So lovely to come back to read this thread again, having checked in before, and before that 4 years ago!  I'm on a new property this year and have two large deliveries slowly being spread where needed.  In the coop, on prospective gardens, surrounding the raised beds, and in two winecap-specific areas in the shade.  The limiting factor is my physical ability:  I just turned 70, and have a limited number of wheelbarrow loads each day, not to mention the mowing and gardening.  (The housework is a distant third, very distant!). I do realize that when I get the gardens up to size, I will have much less lawn to mow, which is all to the good.

I have trouble with clay soil in a low-lying front yard.  There is a shallow pond on the lawn much of the winter, and it flooded again in spring, and again recently.  I need to pile those chips high.  Trying to find plants that will be happy with occasional standing water, and will live through a drought (most of June) is quite a challenge.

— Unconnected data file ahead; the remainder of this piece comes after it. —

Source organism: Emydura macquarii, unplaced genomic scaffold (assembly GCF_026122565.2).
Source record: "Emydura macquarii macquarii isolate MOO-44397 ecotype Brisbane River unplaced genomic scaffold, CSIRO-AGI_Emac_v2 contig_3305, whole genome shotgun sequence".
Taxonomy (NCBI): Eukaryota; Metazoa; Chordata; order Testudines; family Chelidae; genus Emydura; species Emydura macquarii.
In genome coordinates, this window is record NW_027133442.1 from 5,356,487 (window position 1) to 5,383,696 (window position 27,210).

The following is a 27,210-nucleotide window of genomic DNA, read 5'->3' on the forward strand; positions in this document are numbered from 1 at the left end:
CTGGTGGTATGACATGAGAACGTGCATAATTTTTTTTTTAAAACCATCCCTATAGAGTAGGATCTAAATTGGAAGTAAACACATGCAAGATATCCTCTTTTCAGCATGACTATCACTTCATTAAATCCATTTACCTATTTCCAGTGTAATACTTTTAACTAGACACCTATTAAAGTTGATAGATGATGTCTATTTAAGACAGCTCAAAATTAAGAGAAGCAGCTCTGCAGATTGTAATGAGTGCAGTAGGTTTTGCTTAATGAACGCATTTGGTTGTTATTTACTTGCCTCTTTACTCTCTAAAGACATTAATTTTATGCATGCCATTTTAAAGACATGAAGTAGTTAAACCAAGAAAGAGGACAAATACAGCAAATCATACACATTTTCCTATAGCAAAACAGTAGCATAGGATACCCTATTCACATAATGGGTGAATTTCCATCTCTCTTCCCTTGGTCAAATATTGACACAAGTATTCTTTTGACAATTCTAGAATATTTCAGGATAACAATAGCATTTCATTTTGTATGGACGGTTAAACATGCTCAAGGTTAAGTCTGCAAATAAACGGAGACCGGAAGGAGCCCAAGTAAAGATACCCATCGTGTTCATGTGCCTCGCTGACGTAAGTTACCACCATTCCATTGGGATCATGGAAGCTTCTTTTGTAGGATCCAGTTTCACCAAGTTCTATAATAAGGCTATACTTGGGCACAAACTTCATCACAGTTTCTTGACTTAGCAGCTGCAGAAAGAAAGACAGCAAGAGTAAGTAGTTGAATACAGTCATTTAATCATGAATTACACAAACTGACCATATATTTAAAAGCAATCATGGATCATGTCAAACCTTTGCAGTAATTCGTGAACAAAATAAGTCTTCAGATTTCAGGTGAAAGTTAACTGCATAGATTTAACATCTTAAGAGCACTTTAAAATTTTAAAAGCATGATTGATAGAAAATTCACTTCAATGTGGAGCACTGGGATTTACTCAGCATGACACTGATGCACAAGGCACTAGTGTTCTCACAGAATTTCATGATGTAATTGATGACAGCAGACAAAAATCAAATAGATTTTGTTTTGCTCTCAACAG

Bryant, thanks for your patience in answering SO many questions!  Your advice is always valuable, and is a major reason why I have just read this entire thread again.
3 months ago
This is a great thread!  I have ordered some Dr. Christopher's Tooth Powder and want to express gratitude for all of the information in this discussion.  I tried oil pulling in the past and I didn't feel it was possible to continue.  It was mildly nauseating (all in my head, I know, but too uncomfortable).

I suffer from significant dental anxiety, so I take very good (conventional) care of my teeth.  I'm excited to add some of these things to my regimen.

Vitamin K2 is in dark leafy greens!  People on blood thinners have to avoid kale (etc.) because of the high vitamin K levels, as Vit. K can thicken blood.  They are super healthy for the rest of us.
3 months ago